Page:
We've long known that alcohol kills brain cells and that long term alcohol abuse can interfere with mental health. Now, new research has found that while heavy drinking affects both men and women's ability to produce an important mood-controlling neurotransmitter, it affects ladybrains three times faster than it affects men's. The end result is that heavy drinking may cause women to quickly turn into sleepless sad sacks.
A Swedish study to be published in Alcoholism: Clinical and Experimental Research examined the impact of alcohol abuse on the production of serotonin, a chemical responsible for regulating depression, anxiety, ability to fall asleep, and ability to stay awake. Researchers found that women who drink heavily experience a 50% reduction in serotonin production after just 4 years of alcohol abuse.
If you're worried that this study proves you've drank yourself into insomnia, don't: the study followed women who had drank the equivalent of more than a dozen bottles of wine per week. If you're not alcohol dependent, your occasional makeout session with Maker's Mark probably isn't immediately and forever destroying your chance to be happy, but it might be making it more difficult for your brain to manage stress and sleep.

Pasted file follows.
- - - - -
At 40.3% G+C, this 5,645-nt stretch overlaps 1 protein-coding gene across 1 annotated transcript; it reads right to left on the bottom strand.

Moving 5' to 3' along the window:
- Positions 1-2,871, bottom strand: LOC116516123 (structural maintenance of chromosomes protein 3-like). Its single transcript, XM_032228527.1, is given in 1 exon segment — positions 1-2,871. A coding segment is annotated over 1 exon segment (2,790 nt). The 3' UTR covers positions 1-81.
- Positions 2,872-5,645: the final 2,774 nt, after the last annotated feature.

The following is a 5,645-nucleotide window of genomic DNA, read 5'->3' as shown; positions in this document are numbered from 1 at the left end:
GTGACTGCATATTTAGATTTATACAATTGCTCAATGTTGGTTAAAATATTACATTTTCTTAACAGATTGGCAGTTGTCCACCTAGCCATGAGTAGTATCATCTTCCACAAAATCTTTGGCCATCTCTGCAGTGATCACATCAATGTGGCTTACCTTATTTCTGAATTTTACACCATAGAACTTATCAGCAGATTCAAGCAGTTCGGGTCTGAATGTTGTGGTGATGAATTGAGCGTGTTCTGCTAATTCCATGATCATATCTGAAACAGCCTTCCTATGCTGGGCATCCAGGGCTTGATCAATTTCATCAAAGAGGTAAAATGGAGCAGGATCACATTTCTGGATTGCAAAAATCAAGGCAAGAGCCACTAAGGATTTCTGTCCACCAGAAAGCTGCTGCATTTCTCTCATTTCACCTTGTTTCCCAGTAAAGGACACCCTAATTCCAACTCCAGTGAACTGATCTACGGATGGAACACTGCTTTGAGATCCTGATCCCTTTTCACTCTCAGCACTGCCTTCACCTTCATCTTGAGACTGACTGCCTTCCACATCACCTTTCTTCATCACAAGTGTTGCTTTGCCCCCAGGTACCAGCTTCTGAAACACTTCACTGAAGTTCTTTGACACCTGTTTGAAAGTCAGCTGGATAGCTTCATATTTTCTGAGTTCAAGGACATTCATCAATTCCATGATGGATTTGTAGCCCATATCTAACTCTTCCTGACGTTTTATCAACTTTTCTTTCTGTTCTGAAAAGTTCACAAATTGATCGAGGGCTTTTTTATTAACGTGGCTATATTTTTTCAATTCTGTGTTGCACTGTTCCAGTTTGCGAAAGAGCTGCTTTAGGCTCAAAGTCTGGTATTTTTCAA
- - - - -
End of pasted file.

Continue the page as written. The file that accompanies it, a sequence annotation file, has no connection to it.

Men don't get off the hook, either. The effects of Charles Bukowski levels of alcohol consumption catches up with them to the same degree that it does to women; it just takes longer for the effects to manifest.
Researchers aren't sure how reduction in serotonin production actually impacts heavy drinkers' quality of life and say that more work needs to be done in this field. In the mean time, consider a healthy substitute for the two bottles of wine you planning on drinking this evening. Maybe sparkling grape juice or O'Doule's.
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